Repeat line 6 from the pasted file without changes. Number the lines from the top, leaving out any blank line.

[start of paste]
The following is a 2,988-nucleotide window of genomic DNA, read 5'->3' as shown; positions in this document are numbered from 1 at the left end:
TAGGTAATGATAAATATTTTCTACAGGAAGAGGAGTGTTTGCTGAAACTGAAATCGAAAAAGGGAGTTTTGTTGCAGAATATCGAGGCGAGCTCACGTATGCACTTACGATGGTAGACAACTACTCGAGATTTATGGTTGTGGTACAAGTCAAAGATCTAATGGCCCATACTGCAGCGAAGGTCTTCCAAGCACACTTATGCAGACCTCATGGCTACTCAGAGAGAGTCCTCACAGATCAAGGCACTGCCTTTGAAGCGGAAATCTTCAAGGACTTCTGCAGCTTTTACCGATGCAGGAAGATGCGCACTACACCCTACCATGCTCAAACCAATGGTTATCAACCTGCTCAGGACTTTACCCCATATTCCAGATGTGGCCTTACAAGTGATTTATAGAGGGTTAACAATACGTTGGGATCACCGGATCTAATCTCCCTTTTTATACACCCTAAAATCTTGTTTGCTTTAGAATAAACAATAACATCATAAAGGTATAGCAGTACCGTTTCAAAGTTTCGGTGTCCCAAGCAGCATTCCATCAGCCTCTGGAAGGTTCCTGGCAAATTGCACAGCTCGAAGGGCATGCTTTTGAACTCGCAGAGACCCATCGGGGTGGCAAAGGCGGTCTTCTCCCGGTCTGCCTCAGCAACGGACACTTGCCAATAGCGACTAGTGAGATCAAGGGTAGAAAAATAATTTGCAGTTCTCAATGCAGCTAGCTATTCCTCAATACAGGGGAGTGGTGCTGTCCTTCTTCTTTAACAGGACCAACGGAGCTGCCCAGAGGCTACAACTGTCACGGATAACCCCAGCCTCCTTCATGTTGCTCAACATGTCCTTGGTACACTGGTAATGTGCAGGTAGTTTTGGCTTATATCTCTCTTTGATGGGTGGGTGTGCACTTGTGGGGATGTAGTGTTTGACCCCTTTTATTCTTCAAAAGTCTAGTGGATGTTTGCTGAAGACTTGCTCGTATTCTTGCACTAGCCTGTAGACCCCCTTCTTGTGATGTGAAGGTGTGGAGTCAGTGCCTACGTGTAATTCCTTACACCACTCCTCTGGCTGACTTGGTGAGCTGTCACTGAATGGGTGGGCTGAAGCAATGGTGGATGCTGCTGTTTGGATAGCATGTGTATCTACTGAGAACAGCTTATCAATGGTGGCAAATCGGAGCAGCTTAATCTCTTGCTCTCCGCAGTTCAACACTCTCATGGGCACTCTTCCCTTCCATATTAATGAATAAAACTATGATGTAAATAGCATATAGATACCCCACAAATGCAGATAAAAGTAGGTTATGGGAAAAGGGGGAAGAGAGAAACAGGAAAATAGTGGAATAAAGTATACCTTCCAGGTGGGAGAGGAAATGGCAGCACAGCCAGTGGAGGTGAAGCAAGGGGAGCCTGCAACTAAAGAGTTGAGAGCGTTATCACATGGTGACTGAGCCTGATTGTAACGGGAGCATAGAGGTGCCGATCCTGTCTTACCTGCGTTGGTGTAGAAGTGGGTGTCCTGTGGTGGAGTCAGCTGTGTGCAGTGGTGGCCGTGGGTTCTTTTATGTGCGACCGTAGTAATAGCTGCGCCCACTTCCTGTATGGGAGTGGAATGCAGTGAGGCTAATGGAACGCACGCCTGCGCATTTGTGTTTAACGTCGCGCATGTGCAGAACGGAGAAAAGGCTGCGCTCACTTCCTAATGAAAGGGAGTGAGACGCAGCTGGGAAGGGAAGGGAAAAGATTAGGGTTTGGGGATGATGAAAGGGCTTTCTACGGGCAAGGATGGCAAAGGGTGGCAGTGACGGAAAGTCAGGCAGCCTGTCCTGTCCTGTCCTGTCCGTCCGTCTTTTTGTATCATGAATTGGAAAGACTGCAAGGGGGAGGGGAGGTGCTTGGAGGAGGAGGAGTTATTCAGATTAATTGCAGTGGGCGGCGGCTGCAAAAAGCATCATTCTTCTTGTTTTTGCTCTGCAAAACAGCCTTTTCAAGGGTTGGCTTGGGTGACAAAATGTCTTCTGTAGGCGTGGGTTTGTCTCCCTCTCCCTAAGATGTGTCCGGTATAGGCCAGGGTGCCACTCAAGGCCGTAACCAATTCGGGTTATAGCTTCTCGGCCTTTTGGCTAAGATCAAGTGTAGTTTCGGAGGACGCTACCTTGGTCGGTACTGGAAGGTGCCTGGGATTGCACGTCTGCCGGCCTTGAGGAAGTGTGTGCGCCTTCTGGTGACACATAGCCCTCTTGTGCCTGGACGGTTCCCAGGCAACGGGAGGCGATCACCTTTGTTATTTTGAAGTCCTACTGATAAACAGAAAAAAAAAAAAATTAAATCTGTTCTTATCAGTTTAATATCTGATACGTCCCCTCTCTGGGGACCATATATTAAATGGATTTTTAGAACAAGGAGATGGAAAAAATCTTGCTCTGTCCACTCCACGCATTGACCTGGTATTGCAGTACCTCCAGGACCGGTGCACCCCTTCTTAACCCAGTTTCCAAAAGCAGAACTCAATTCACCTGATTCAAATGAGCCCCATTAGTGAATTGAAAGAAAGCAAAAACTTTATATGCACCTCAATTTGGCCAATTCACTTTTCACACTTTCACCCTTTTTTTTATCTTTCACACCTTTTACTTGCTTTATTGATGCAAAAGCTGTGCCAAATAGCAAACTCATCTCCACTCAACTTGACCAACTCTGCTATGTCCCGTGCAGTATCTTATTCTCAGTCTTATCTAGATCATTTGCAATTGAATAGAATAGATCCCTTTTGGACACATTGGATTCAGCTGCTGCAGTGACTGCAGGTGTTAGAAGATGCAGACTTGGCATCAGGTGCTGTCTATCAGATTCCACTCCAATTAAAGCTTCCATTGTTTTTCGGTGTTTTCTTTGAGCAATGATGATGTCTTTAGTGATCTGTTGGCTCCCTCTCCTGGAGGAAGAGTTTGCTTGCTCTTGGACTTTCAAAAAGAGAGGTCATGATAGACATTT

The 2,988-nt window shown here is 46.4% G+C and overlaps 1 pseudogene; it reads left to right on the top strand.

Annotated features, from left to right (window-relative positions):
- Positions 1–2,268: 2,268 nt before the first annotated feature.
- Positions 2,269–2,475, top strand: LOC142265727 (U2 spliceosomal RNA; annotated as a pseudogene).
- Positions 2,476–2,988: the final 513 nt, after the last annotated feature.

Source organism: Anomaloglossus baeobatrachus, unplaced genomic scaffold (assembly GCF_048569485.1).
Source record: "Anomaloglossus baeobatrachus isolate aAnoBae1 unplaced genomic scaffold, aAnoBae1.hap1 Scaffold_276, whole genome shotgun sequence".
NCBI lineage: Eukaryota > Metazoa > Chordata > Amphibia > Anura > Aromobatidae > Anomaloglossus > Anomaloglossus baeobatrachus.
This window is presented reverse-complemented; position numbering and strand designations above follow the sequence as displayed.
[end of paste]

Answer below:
- Positions 2,269–2,475, top strand: LOC142265727 (U2 spliceosomal RNA; annotated as a pseudogene).